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The Power of Microgrants in Addressing the SDGs

How can microgrants — relatively small, one-time cash awards — actually make a difference when it comes to addressing problems as massive in scale as the UN’s Sustainable Development Goals (SDGs)?

This past April, Stardust Startups conducted a study on how microgrants and micro investments empower small solutions for massive challenges. Finding the answer to this question was important to us because we’re an organization that offers a microgrant program ourselves. We’re a Donor-Advised Fund (DAF), which basically means we’re an organization that connects impact investors to impact entrepreneurs by managing partnerships as a third party. At Stardust, our microgrants come in the form of $2,000, and we focus our projects around the SDGs by asking early-stage founders to target at least two of them.

So, what did our study find? How can microgrants address the SDGs successfully?

We found that microgrants uniquely impact both the micro investor and the entrepreneur’s experience, which has allowed entrepreneurs to make a lot of progress within their SDG targets.

Grant recipient Sashka Avanyan receiving a $2,000 check from Camille Babington, co-founder of Stardust Startups, in Armenia.

Grant recipient Sashka Avanyan receiving a $2,000 check from Camille Babington, co-founder of Stardust Startups, in Armenia.

This is because the SDGs can feel a bit daunting; 17 big, international goals with an infinite amount of ways to go about them. Our study found that microgrants — through their small-scale, accessible nature — were able to funnel these globally recognized concepts into goals at a human scale.

From the perspective of investors, this idea came through in a number of ways. First of all, microgrants allow unaccredited investors to be micro investors. In other words, even those with modest contributions who want to make a difference as impact investors can participate.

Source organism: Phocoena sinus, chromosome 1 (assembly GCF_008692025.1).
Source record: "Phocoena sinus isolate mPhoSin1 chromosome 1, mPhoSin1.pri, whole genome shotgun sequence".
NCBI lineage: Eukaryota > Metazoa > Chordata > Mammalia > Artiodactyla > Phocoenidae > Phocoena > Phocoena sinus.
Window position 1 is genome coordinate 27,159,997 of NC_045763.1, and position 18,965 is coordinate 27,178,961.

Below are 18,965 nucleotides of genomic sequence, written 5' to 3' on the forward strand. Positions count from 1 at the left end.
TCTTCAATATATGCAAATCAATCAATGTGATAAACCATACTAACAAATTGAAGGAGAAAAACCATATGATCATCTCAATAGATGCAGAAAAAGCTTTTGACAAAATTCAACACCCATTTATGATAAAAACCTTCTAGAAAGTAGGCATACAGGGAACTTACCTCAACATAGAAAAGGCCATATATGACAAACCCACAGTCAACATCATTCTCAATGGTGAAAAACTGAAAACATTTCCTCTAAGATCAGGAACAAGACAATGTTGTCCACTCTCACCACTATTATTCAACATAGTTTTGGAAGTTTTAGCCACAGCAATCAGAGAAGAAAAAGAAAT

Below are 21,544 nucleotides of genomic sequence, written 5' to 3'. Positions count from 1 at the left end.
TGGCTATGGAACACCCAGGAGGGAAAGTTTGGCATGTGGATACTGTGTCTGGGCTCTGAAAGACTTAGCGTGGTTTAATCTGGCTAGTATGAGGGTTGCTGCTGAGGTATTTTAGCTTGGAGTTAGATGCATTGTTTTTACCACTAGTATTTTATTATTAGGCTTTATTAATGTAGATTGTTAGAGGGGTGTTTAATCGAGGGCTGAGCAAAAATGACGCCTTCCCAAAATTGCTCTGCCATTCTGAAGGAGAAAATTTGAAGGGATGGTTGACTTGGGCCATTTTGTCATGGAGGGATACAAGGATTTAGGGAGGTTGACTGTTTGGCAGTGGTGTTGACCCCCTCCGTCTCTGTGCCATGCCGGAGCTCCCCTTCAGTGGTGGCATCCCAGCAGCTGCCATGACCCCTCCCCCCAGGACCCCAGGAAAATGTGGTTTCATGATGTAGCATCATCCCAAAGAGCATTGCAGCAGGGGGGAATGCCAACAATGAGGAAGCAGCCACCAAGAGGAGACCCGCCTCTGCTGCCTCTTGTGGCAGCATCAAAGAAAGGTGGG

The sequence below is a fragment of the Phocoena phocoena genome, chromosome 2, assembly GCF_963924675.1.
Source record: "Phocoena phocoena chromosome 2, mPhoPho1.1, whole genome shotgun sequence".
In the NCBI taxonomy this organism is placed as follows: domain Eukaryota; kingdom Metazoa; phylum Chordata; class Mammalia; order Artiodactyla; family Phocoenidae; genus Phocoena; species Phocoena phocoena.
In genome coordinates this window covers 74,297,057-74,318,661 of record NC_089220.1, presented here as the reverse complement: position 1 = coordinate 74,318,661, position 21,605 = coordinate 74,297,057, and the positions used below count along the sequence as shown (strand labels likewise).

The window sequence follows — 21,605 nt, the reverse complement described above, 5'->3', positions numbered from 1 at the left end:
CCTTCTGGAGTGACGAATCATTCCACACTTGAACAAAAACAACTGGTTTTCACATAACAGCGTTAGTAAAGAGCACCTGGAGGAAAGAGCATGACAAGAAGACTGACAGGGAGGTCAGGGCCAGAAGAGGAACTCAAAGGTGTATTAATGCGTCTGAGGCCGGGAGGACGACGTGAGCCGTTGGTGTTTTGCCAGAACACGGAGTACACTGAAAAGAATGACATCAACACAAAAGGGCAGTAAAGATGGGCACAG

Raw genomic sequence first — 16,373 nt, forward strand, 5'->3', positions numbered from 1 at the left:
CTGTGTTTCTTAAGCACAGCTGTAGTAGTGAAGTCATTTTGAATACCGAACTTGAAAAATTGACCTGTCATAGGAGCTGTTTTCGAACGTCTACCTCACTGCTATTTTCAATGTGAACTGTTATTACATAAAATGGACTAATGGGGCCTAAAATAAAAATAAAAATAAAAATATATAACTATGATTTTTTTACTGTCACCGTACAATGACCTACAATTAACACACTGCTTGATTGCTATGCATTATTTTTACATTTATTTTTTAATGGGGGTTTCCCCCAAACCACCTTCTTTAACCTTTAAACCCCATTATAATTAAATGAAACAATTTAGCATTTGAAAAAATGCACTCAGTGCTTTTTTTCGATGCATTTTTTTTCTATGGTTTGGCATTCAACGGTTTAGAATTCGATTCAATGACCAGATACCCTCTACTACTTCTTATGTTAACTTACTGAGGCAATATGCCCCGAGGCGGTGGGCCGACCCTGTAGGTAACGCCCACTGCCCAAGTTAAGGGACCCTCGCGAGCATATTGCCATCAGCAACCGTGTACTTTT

When it comes to micro investing through DAFs in particular, DAFs are valuable in that they allow smaller donors to actually see the impact of their relatively modest contributions. This is because DAFs allow donors to have a say in how the funds are spent. Networks are formed between the fund recipients and donors, and investors can actually feel like they are a part of the process. In other words, micro investors get to see, on the ground, the real impact of their contributions.

We found that microgrants uniquely impact both the micro investor and the entrepreneur’s experience, which has allowed entrepreneurs to make a lot of progress within their SDG targets.

Micro investing through DAFs also makes contributing more accessible, which makes investing more appealing to people across the economic classes. DAFs take care of the paperwork, sourcing, reporting, and other aspects of impact investing that can be overwhelming for investors who might not have the support to do so themselves.

Microgrants also make targeting the SDGs more accessible for entrepreneurs. For one, microgrants are financial awards, as opposed to microloans that would need to be paid back. Through our study, we found that 100% of respondents would choose a microgrant over a microloan. Some of the reasons for this were that with microgrants, there was no fear of paying back a loan in the early stages of a startup, as well as fewer constraints and more independence. Moreover, loans were often seen as impersonal, while grants were reported to show true interest and confidence.

Microgrants are also meant for entrepreneurs at the early, pre-seed stage. Often, many entrepreneurial support organizations (ESOs) exist to foster companies with 1-2 years under their belts, but not many resources are out there for organizations that are at the pre-seed stage. Microgrants meet some of the most important needs of an emerging startup during a stage where support is arguably most critical.